A FEW MINUTES WITH… Tinsley Ellis
By Don Wilcock
Blues rocker Tinsley Ellis’ new album, Winning Hand, debuted at No. 1 on the Billboard Blues Charts this week. He performs live at The Linda in Albany Friday night (January 26), an early stop on a four-month North American tour.
“This tour we’re staying gone the whole time and right at the beginning of a new CD,” Ellis says. “I think that if there’s a way to market new music, it is by taking it to the people. And I haven’t done a tour like this in 20 years. I think I can still do it. Ask me in three months.”
Winning Hand marks his third signing with Alligator Records, the premier blues label. Curtis Salgado & Alan Hager’s Rough Cut also released this month on the label debuted at No. 2, and Tommy Castro & The Painkillers’ Stompin’ Ground, released in September 29, currently holds the No. 7 spot, re-emerging after spending seven previous weeks on the chart.
Ellis’ new CD plays to his strength as a veteran blues-rock guitarist who can’t wait to play this particular gig. “I love Albany,” he says. “And I love New York. New York loves southern music.”
This stop on the tour in an extremely intimate setting. He corrects me when I estimate that the Linda holds 100 people. “275,” he says without hesitation. He should know; Friday marks his third annual visit to WAMC-FM’s performance venue.
Ellis is on the road to promote one of his best albums in years on the Alligator label run by Bruce Iglauer, who has a sixth sense about releasing the best in blues. “I have my own label (Heartfixer) that fits the music. And I still have it. I’m just not on it,” says Ellis. “They (Alligator) were doing my mail order for Heartfixer Music, and so we’ve always had a relationship. I’ve sent Bruce each of the albums I’ve made, and he made an offer on Tough Love, which is the biggest album I’ve put out on my own. I didn’t take it, and I regretted that because I think he really would have done great with that particular album, and so I said, ‘If he makes an offer again, I think I should take it.’ And lo and behold, he made a really nice offer, and on this one, he feels very strongly about it.”
The hottest cut on the new CD is “Saving Grace.” “That’s probably my favorite track on the album. Back in the day, you would have made that a side-closer. Remember we’d have an album, and the very best song on an album side would be some kind of long emotional piece of music, and you would listen to that and drift off to sleep where with the CD you only get one side – there is only one – so that’s the logical place for a song like that. It’s a song I will enjoy performing live. It was singled out by Bruce at Alligator as the reason to want to put the album out. It actually is a song more of the Hendrix/Robin Trower variety because I used a pedal on it which simulates the slow speed of a Leslie.”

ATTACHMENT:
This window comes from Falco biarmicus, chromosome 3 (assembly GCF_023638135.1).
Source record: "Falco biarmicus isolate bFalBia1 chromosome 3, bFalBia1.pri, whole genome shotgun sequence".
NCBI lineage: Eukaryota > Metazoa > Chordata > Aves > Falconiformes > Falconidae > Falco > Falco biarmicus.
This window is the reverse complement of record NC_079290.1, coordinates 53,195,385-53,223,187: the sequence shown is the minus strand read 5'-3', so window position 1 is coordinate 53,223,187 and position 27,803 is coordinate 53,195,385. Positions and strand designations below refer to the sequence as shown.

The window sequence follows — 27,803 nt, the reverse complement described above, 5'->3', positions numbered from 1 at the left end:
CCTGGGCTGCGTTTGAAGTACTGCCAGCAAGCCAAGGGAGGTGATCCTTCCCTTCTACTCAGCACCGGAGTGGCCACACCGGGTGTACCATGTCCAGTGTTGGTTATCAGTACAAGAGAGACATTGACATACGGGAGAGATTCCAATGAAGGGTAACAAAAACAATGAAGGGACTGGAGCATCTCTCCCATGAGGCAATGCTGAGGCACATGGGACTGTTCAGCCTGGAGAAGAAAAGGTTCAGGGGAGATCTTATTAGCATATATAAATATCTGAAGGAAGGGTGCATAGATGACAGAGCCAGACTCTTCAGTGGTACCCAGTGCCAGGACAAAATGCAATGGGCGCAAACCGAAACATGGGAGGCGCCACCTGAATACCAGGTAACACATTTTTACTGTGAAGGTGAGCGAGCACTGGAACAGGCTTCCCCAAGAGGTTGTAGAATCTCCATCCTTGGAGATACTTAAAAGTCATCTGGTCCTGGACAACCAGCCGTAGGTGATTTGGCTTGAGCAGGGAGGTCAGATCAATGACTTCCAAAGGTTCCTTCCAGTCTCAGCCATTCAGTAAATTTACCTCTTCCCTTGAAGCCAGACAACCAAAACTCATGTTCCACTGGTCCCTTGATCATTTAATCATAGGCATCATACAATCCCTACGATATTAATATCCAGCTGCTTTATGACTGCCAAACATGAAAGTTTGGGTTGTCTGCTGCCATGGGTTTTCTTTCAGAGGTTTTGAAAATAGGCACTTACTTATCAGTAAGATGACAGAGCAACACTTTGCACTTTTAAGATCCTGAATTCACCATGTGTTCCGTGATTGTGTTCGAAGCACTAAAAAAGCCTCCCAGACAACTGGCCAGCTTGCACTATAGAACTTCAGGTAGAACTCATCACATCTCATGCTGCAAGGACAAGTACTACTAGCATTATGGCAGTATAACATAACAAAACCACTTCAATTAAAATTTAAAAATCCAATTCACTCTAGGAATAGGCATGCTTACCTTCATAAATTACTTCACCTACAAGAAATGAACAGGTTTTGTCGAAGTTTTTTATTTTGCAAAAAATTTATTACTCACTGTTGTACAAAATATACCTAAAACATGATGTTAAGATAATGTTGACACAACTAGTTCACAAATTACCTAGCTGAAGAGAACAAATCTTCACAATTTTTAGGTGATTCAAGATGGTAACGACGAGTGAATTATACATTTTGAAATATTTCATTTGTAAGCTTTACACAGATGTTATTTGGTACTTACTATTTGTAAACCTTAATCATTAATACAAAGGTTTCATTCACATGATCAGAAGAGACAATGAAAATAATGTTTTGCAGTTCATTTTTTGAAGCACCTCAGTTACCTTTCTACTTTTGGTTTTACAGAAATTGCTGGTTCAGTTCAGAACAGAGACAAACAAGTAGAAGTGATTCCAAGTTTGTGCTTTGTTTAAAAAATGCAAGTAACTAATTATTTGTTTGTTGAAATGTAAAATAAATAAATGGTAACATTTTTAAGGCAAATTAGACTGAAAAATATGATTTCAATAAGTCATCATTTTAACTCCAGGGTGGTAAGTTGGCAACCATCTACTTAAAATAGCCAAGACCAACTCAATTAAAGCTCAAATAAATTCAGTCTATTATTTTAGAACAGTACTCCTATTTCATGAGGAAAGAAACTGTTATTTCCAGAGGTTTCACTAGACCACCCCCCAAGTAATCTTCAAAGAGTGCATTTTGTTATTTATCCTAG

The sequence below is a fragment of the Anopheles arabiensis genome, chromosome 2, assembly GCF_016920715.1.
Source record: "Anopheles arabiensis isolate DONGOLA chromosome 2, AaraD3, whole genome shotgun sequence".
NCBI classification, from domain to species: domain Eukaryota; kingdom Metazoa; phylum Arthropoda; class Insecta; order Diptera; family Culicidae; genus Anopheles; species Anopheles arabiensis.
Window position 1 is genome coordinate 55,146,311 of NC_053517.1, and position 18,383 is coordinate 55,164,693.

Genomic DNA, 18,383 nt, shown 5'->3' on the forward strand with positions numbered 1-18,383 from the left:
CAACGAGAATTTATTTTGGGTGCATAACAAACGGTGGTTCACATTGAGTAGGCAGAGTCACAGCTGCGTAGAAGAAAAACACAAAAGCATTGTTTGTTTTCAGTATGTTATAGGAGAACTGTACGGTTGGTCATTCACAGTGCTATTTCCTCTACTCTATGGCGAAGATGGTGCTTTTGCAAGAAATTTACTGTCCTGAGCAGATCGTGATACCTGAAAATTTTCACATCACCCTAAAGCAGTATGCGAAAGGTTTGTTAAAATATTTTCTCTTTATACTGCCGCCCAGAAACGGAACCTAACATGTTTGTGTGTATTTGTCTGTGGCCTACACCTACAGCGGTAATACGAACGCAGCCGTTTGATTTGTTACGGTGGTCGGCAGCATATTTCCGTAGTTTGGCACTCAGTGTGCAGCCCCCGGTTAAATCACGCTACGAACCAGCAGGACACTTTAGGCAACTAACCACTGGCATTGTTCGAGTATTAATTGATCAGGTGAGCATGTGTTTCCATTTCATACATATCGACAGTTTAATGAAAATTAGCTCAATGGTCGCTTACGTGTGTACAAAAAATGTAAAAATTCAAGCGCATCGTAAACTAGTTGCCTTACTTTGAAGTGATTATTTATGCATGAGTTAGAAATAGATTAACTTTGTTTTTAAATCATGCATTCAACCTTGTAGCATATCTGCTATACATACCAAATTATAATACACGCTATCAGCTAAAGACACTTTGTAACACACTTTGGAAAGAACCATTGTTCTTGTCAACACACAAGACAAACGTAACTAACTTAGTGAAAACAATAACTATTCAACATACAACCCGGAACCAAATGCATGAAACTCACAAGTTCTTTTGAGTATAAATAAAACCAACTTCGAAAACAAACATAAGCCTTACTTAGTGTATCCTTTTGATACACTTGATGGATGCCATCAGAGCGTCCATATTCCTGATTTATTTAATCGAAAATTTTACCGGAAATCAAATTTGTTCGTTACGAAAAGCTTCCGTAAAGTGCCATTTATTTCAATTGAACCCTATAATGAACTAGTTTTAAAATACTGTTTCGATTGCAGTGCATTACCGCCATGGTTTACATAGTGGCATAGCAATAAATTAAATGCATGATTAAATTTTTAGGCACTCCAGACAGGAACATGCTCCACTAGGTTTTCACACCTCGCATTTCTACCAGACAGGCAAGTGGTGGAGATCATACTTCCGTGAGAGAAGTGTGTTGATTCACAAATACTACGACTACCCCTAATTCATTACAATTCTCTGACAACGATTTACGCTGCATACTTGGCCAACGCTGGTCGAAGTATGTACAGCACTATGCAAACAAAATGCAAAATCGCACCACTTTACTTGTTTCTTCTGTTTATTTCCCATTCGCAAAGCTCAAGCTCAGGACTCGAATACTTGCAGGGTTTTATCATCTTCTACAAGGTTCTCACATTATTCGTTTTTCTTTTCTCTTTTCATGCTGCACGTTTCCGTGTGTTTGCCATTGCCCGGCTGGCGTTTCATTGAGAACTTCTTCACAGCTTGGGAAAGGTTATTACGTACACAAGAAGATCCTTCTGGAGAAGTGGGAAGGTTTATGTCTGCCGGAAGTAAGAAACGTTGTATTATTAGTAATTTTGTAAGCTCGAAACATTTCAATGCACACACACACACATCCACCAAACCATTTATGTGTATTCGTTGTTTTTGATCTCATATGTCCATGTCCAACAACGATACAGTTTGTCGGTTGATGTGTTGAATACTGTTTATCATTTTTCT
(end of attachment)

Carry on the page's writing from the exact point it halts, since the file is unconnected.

Ellis went professional at age 24 in 1981 forming The Heartfixers, who became one of the most popular blues bands in the south in two years, backed up blues veteran Nappy Brown on his 1984 comeback album Tore Up, and debuted his vocals on the group’s 1986 album Cool on It, which brought him to the attention of Alligator Records. Winning Hand is his 17th solo album.
The four-month tour began earlier this month in his hometown of Atlanta and runs through April 4 at Antone’s in Austin with stops in between at the Winter Blues Festival in North Dakota; the City Winery in Boston; the Coach House in San Juan Capistrano, California; the Cadillac Lounge in Toronto and more.
Ellis’ hard driving guitar style is popular with bikers, and his pedigree is unquestionable. In 2013 at age 56, he was the youngest guy on the bill for the Blues at The Crossroads 2 tour with veterans James Cotton, Bob Margolin, Jody Williams and Kim Wilson with the Fabulous Thunderbirds backing. “They were calling me Sonny Boy and Whipper Snapper and things like that. They really busted my balls, too, but I’m a better man for it.”
Last year he fronted the Blues Is Dead tour. “It was really fun. I didn’t have a new album out last year and doing just some things for fun and put together just a different collection of musicians. We went out and played blues songs that had been covered by the Grateful Dead, and then we stretched it out to include other bands from the Fillmore era like Hot Tuna and Cream, and we just went out and really jammed it out. It was the youngest audience I’ve played in front of for 30 years. There were people with tie-dyes twirling around, and I’m thinking, ‘You know, young jam band people they love blues. They just don’t know that’s what they’re listening to.’
“We were doing songs like ‘Spoonful,’ ‘I’m So Glad,’ old blues covers, but we were jamming out on it. Looking back on it, our music was probably more influenced by the early Allman Brothers Band than by the Grateful Dead, but we thought the tongue-in-cheek name Blues Is Dead was too good not to use.”
The stars are all aligned for Tinsley Ellis to take on the role perhaps not of elder statesman, but certainly one of the ranking highwaymen who carry the torch for the mature genre of the rockin’ blues.